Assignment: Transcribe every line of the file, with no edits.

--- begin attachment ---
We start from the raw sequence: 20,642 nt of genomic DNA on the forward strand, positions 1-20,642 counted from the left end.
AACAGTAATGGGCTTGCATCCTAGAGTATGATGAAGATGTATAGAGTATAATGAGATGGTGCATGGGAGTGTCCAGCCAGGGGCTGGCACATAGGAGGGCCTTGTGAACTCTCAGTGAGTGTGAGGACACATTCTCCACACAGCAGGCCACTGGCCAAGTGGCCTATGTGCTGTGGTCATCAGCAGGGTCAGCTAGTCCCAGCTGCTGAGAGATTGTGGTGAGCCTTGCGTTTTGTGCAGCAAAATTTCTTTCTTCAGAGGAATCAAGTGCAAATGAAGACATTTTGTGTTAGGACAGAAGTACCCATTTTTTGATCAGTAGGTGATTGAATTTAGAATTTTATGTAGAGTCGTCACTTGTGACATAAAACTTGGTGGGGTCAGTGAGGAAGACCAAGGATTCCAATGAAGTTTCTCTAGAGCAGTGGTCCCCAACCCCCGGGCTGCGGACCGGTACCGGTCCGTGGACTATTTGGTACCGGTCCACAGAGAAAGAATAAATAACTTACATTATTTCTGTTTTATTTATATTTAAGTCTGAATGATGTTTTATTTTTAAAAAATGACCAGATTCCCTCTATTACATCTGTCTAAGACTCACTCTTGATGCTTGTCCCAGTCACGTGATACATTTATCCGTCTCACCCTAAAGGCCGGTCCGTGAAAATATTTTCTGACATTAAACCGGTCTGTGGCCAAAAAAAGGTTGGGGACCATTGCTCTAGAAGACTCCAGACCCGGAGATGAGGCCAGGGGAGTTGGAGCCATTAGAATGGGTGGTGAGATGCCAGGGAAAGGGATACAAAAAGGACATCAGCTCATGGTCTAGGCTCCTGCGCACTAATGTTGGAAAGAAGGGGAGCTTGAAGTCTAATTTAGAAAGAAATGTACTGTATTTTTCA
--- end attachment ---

We start from the raw sequence: 20,642 nt of genomic DNA on the forward strand, positions 1-20,642 counted from the left end.
AACAGTAATGGGCTTGCATCCTAGAGTATGATGAAGATGTATAGAGTATAATGAGATGGTGCATGGGAGTGTCCAGCCAGGGGCTGGCACATAGGAGGGCCTTGTGAACTCTCAGTGAGTGTGAGGACACATTCTCCACACAGCAGGCCACTGGCCAAGTGGCCTATGTGCTGTGGTCATCAGCAGGGTCAGCTAGTCCCAGCTGCTGAGAGATTGTGGTGAGCCTTGCGTTTTGTGCAGCAAAATTTCTTTCTTCAGAGGAATCAAGTGCAAATGAAGACATTTTGTGTTAGGACAGAAGTACCCATTTTTTGATCAGTAGGTGATTGAATTTAGAATTTTATGTAGAGTCGTCACTTGTGACATAAAACTTGGTGGGGTCAGTGAGGAAGACCAAGGATTCCAATGAAGTTTCTCTAGAGCAGTGGTCCCCAACCCCCGGGCTGCGGACCGGTACCGGTCCGTGGACTATTTGGTACCGGTCCACAGAGAAAGAATAAATAACTTACATTATTTCTGTTTTATTTATATTTAAGTCTGAATGATGTTTTATTTTTAAAAAATGACCAGATTCCCTCTATTACATCTGTCTAAGACTCACTCTTGATGCTTGTCCCAGTCACGTGATACATTTATCCGTCTCACCCTAAAGGCCGGTCCGTGAAAATATTTTCTGACATTAAACCGGTCTGTGGCCAAAAAAAGGTTGGGGACCATTGCTCTAGAAGACTCCAGACCCGGAGATGAGGCCAGGGGAGTTGGAGCCATTAGAATGGGTGGTGAGATGCCAGGGAAAGGGATACAAAAAGGACATCAGCTCATGGTCTAGGCTCCTGCGCACTAATGTTGGAAAGAAGGGGAGCTTGAAGTCTAATTTAGAAAGAAATGTACTGTATTTTTCA